Creating Online Program Capstones

What Are Capstones?

A capstone course is the final course in a program in a student’s chosen field of study. Capstone courses focus on capstone projects which are also sometimes called culminating projects, theses, final exhibitions, or portfolios. More frequently, undergraduate and graduate programs are beginning to include a “culminating and cumulative” experience at the conclusion of their program (Young 2017). The capstone experience is also regularly extended to online degree programs at the undergraduate and graduate levels (Arthur 2015). Regardless of the name chosen by a program, a capstone is the final assessment that synthesizes and demonstrates the culmination of a student’s learning (Schritter 2021). Capstones projects can take many forms depending on the objectives of the program and the field of study. Whether the capstone is a paper, a presentation, a showcase, a portfolio, or a major project, the capstone assessment should require students to apply the most important skills they have acquired over the course of an entire program. Capstone courses don’t often include much direct instruction, instead giving students time to work on their important project with guidance from their instructor and input from their peers. 

Why Are Capstones Valuable for Adult Learners?

  • Persistence: Programs that build to capstone projects can help enrolled students easily track their progress towards their completion goal. If your program selects a capstone that utilizes assessments, projects, objectives, and skills acquired throughout a program, students can “check off” items as they complete them and have a more tangible indication of their progression through a program. Sharing past capstone work from alumni also showcases the value of the work current students are completing. Students can identify “what’s in it for them.” Kuh (2008) found that student engagement in educationally purposeful activities is positively related to academic outcomes and persistence.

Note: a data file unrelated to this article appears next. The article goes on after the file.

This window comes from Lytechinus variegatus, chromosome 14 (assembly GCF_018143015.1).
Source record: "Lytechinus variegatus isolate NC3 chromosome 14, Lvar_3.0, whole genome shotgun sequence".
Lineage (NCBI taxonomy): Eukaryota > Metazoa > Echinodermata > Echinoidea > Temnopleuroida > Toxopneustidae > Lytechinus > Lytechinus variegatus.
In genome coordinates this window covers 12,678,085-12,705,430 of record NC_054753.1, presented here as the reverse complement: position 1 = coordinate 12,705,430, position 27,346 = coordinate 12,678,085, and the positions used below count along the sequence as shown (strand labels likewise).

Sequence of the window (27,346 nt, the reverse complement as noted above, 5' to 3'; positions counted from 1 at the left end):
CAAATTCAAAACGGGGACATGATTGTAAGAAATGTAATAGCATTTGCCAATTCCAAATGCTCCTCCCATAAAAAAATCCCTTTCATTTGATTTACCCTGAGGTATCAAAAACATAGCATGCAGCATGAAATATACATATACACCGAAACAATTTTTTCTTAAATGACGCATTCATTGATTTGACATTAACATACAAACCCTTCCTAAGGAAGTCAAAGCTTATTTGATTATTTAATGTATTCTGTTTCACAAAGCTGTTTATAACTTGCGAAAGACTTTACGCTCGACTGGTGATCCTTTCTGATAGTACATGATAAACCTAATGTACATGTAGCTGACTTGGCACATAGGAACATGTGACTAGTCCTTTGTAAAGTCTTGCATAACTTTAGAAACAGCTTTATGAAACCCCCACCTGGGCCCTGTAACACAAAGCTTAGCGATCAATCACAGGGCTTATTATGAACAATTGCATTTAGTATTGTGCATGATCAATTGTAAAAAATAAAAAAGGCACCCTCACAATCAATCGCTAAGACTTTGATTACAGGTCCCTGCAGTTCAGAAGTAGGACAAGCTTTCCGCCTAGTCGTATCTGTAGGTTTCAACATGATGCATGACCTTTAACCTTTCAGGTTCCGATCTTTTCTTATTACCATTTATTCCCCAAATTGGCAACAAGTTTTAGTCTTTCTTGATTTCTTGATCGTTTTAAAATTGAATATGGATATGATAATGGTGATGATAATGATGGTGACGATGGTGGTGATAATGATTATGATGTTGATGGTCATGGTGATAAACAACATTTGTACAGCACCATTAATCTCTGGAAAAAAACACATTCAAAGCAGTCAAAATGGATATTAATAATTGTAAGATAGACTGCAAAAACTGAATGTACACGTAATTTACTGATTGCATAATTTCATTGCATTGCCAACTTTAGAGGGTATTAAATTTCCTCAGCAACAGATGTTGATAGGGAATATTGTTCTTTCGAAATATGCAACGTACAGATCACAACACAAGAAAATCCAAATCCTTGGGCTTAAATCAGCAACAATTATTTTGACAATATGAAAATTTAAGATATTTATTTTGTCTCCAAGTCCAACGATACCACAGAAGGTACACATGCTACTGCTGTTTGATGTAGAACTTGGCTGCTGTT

• Skill Building: As students apply skills and knowledge collected over the course of the program to a single project, they can self-identify gaps and work to improve them before entering the workforce. The instructor of the course and their cohort of peers act as valuable sounding boards to ask questions and consider new and creative ideas. It’s helpful to think of the capstone as a “safe, guided space to finish learning” (Schritter 2021).
  • Workforce Relevance: Students complete many important projects and assessments throughout their time in a program, but many struggle to identify how these directly apply to their professional lives. Framing your capstone in the context of their professional life post-graduation can help students understand how the work in their program impacts their work in their profession. Capstones can also illustrate acquired skills for a prospective or current employer. According to Devine in 2020, students felt that they were “always working towards an end goal that would not only be a good educational experience, but also a valuable asset to [their] portfolio” (610).

How Can My Program Utilize Capstones?

Because capstones should represent the cumulative knowledge gained by the students throughout a program, a successful capstone should invite thoughts, ideas, and input from all program faculty. While a single faculty member may lead the design of a capstone, it’s important to check in regularly with members of the department for feedback (Office of Educational Assessment 2020).

Before sitting down to design the capstone project, consider the following:

  • What are my program objectives? What assessments or work have students already completed that align with the various program objectives?
  • What kinds of artifacts have students created throughout a program that might inform or support the capstone project?
  • Will students complete their capstone project individually or in small groups?